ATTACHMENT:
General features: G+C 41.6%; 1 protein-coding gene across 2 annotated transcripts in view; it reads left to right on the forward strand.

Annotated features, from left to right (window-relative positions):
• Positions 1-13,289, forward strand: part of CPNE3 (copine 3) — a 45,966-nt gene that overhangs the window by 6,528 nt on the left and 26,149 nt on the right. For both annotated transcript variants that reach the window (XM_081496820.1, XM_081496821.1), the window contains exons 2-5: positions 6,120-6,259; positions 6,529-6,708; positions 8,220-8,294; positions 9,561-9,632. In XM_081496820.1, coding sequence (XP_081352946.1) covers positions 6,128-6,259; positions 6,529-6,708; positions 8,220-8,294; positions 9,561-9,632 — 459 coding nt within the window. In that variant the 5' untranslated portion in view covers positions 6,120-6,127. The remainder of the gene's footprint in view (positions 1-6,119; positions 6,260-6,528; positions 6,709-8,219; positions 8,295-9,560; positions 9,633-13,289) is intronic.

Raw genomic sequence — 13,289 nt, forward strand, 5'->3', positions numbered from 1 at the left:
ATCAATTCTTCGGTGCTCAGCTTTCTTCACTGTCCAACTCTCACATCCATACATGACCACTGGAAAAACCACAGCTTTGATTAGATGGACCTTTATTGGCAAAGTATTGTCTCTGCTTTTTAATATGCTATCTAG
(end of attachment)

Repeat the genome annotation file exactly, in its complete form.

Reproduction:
General features: G+C 41.6%; 1 protein-coding gene across 2 annotated transcripts in view; it reads left to right on the forward strand.

Annotated features, from left to right (window-relative positions):
• Positions 1-13,289, forward strand: part of CPNE3 (copine 3) — a 45,966-nt gene that overhangs the window by 6,528 nt on the left and 26,149 nt on the right. For both annotated transcript variants that reach the window (XM_081496820.1, XM_081496821.1), the window contains exons 2-5: positions 6,120-6,259; positions 6,529-6,708; positions 8,220-8,294; positions 9,561-9,632. In XM_081496820.1, coding sequence (XP_081352946.1) covers positions 6,128-6,259; positions 6,529-6,708; positions 8,220-8,294; positions 9,561-9,632 — 459 coding nt within the window. In that variant the 5' untranslated portion in view covers positions 6,120-6,127. The remainder of the gene's footprint in view (positions 1-6,119; positions 6,260-6,528; positions 6,709-8,219; positions 8,295-9,560; positions 9,633-13,289) is intronic.

Raw genomic sequence — 13,289 nt, forward strand, 5'->3', positions numbered from 1 at the left:
ATCAATTCTTCGGTGCTCAGCTTTCTTCACTGTCCAACTCTCACATCCATACATGACCACTGGAAAAACCACAGCTTTGATTAGATGGACCTTTATTGGCAAAGTATTGTCTCTGCTTTTTAATATGCTATCTAG